On the efficiency of DNA as an information-storage and -transmission medium, Dawkins writes, "Cows and pea plants (and, indeed, all the rest of us) have an almost identical gene called the histone H4 gene. The DNA text is 304 characters long. We can't say that it occupies the same addresses in all species, because we can't meaningfully compare address labels across species. But what we can say is that there is a length of 306 characters in cows, which is virtually identical to a length of 306 characters in peas. Cows and peas differ from each other in only two characters out of these 306. We don't know exactly how long ago the common ancestor of cows and peas lived, but fossil evidence suggests that it was somewhere between 1,000 and 2,000 million years ago. Call it 1.5 billion years ago. Over this unimaginably (for humans) long time, each of the two lineages that branched from that remote ancestor has preserved 305 out of the 306 characters (on average: it could be that one lineage has preserved all 306 of them and the other has preserved 304). Letters carved on gravestones become unreadable in mere hundreds of years." (pp/ 174-175)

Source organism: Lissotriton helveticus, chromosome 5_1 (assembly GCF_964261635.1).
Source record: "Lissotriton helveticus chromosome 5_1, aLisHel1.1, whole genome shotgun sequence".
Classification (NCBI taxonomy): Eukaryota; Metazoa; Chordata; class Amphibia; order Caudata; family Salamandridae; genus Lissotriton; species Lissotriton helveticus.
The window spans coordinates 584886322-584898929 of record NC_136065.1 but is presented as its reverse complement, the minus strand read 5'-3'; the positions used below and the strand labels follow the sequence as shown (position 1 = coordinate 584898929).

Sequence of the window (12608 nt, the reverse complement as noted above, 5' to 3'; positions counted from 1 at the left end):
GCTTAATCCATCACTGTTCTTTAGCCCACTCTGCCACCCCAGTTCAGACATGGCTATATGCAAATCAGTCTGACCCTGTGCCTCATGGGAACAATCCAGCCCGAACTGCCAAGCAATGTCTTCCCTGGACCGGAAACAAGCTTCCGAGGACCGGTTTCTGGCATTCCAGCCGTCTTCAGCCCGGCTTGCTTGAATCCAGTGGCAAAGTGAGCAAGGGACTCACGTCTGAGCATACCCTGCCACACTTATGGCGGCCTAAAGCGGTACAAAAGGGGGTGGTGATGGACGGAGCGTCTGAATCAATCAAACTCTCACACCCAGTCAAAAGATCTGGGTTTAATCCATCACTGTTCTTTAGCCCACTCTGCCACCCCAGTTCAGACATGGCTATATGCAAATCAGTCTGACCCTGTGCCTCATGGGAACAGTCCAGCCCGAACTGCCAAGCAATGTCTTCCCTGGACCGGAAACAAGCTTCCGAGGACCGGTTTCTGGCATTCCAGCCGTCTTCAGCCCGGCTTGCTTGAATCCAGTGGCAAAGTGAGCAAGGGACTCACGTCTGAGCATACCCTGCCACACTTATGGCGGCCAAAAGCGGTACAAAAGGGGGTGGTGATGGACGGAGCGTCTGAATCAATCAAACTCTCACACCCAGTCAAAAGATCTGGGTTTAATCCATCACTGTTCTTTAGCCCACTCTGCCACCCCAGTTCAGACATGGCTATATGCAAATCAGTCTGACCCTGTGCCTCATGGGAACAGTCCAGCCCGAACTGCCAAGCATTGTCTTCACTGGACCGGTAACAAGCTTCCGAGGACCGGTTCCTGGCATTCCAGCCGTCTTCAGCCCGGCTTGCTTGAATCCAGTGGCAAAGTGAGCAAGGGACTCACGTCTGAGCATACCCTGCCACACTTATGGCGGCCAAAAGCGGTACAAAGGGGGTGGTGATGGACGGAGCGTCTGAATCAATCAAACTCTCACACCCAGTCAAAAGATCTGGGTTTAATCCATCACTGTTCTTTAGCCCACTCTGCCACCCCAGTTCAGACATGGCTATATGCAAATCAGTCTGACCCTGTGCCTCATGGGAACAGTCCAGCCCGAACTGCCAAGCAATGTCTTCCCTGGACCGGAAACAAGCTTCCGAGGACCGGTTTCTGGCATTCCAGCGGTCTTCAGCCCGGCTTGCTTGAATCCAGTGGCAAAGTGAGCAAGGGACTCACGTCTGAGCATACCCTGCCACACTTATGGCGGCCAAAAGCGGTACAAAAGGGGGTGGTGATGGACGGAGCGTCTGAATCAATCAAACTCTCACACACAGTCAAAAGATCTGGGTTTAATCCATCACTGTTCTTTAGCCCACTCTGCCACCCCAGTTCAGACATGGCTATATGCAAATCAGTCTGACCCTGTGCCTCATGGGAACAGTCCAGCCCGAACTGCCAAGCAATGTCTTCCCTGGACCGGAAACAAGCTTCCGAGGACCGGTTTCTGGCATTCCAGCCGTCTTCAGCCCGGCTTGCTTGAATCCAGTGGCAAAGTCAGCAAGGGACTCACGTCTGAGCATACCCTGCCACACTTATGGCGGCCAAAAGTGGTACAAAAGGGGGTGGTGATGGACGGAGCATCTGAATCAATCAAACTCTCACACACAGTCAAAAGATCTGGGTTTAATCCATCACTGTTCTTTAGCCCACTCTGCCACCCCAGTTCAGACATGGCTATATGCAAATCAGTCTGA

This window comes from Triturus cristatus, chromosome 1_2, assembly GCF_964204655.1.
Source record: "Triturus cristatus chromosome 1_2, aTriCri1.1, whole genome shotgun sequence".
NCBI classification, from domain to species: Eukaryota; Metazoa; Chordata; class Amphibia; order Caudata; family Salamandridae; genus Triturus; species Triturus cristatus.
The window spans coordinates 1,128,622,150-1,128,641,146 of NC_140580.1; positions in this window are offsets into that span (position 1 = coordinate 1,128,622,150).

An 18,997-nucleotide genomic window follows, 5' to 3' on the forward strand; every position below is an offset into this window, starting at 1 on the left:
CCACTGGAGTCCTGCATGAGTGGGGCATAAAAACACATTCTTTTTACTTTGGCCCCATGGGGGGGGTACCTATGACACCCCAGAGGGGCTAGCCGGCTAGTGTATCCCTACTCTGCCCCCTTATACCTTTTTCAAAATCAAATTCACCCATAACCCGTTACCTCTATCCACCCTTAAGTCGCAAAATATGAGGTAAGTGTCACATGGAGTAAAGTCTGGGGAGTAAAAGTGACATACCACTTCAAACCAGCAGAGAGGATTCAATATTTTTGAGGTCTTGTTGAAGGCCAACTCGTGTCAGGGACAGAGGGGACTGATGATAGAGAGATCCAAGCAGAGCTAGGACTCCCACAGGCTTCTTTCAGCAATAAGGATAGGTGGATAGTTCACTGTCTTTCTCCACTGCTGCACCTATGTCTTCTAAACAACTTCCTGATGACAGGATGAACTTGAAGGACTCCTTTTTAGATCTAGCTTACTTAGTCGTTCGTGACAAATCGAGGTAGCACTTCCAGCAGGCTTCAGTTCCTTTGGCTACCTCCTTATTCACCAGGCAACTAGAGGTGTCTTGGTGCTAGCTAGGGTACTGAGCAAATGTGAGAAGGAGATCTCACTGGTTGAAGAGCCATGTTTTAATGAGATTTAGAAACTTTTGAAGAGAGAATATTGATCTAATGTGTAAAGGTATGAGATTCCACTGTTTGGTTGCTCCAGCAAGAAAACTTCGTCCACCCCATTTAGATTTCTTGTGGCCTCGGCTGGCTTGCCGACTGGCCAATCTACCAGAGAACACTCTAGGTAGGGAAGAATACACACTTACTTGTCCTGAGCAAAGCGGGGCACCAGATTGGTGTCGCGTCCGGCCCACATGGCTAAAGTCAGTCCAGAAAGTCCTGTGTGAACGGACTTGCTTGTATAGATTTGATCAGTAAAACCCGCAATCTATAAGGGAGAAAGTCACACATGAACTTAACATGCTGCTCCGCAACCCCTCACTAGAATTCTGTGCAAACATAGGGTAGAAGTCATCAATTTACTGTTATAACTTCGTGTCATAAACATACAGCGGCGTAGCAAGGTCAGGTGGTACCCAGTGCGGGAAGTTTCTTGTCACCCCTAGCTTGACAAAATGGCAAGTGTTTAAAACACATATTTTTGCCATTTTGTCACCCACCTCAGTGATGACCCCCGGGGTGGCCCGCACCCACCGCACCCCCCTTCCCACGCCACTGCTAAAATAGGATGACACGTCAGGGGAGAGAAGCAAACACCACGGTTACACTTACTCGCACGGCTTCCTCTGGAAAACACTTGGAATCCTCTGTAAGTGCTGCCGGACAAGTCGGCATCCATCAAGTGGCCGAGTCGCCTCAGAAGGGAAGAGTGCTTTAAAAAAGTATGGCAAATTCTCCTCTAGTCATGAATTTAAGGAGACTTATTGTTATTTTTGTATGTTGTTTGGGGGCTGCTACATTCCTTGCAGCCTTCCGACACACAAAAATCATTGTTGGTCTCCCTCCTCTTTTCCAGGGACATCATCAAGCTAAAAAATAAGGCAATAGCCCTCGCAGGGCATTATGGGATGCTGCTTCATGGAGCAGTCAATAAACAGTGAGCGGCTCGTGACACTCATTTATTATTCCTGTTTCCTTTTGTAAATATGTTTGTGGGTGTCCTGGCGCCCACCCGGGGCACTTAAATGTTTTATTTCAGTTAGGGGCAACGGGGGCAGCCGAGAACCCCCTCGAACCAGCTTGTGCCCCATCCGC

I had only begun to mull over the blurriness of the animal-plant line when I encountered a New York Times article ("Loyal to Its Roots," 1o June 2008 on-line edition) about research in the Department of Biology at McMaster University in Ontario. Reporting in biology letters, an online journal of the Royal Society ("Kin recognition in an annual plant," in volume 3, number 4, August 22, 2007), researchers said that the Great Lakes sea rocket in laboratory tests was more likely to sprout nutrient-competitive roots when sharing a pot with unrelated plants than with its own kin. If confirmed (as the report says it seems to have been by later, related research), that behavior makes me wonder about my conception of intelligence and about the types of "behavior" (and motivations?) plants may be capable of. It also underlines Dawkins's claim that much of what we see as animal and especially human emotions and behavior (i.e. care for offspring) may be ultimately attributable to the drive (I can't find the passage, and that may well be an inappropriate choice of verb on my part; where are digital texts when you need them?) of DNA to replicate/perpetuate itself.